Today we have a guest post from Andy Tischaefer. Andy works on the Office Programmability team. Andy is going to talk a bit about a change in behaviour using Office 2007 and how you can turn the clock back if you want to.
In prior versions of Office (since Office2000 at least), Office documents (ppt, xls, doc and others) navigated to in Internet Explorer would open with the application hosted inside of IE, like this:
Note â for the purposes of discussion in this blog, I am using Excel in my examples, but everything I am going to cover is true for all Office applications.
Many developers used this behavior to create a more seamless interaction between their web applications and the data produced by said application, for example by creating a spreadsheet on the fly and then telling IE to navigate to that spreadsheet. However, this also caused confusion for users who wanted to actually work with documents from the web (internet or intranet) since the full Excel UI isnât available and itâs hard to tell if youâre in IE or in Excel. In Office 2007, we have changed the default behavior to not open inside IE, that is to say when navigating to the Office document, the appropriate Office application will open and load the document. This should provide for a more consistent user experience but may lead to some behavior changes in your corporationâs applications. Your choices are to change your applicationâs expected behavior to account for Office documents loading in the Office apps rather than IE, or to revert your users to the earlier hosted behavior.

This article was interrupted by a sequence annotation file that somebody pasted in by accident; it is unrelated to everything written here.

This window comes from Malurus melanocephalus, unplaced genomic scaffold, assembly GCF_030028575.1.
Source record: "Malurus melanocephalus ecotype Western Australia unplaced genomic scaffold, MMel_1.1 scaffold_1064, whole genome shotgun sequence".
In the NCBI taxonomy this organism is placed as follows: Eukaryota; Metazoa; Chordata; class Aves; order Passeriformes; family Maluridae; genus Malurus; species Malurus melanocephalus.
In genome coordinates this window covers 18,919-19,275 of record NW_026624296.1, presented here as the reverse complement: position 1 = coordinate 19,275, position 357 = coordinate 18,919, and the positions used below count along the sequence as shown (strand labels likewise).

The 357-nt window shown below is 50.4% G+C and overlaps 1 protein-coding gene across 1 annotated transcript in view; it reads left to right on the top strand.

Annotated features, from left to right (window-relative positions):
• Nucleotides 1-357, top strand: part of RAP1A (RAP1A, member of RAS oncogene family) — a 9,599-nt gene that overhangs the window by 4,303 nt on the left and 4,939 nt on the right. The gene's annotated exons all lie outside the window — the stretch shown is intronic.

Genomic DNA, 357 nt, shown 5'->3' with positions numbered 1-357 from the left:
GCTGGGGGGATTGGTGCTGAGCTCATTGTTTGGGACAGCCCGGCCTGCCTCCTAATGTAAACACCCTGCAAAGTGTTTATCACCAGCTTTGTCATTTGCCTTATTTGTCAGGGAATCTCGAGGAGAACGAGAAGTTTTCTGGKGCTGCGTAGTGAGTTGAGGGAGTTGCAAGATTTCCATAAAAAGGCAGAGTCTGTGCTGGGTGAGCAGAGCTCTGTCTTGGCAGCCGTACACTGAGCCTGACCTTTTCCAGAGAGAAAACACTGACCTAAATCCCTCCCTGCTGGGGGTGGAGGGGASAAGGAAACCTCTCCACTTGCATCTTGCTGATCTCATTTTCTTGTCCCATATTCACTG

You can revert this behavior in one of two ways. One, you can change things through the Windows UI. In WindowsXP, open an explorer window and open Tools / Folder Options. Switch to the File Types tab and navigate to the document type you wish to open in IE. In this case, Iâve picked .XLS:
From here, click Advanced, and then check the âBrowse in Same Windowâ checkbox (highlighted in red in the picture below).
Checking this box will revert you to the behavior you saw in previous versions. Note that you must do this for each document type you want to browse to in IE.
Another way to revert behavior is to change your âBrowserFlagsâ registry key for the appropriate file format to 0. In the example below, Iâm updating the key for .XLS:
For those of you with applications that rely on the old hosting behavior, setting these keys during your applicationâs setup is probably the easiest way to ensure a smooth transition when upgrading to Office2007.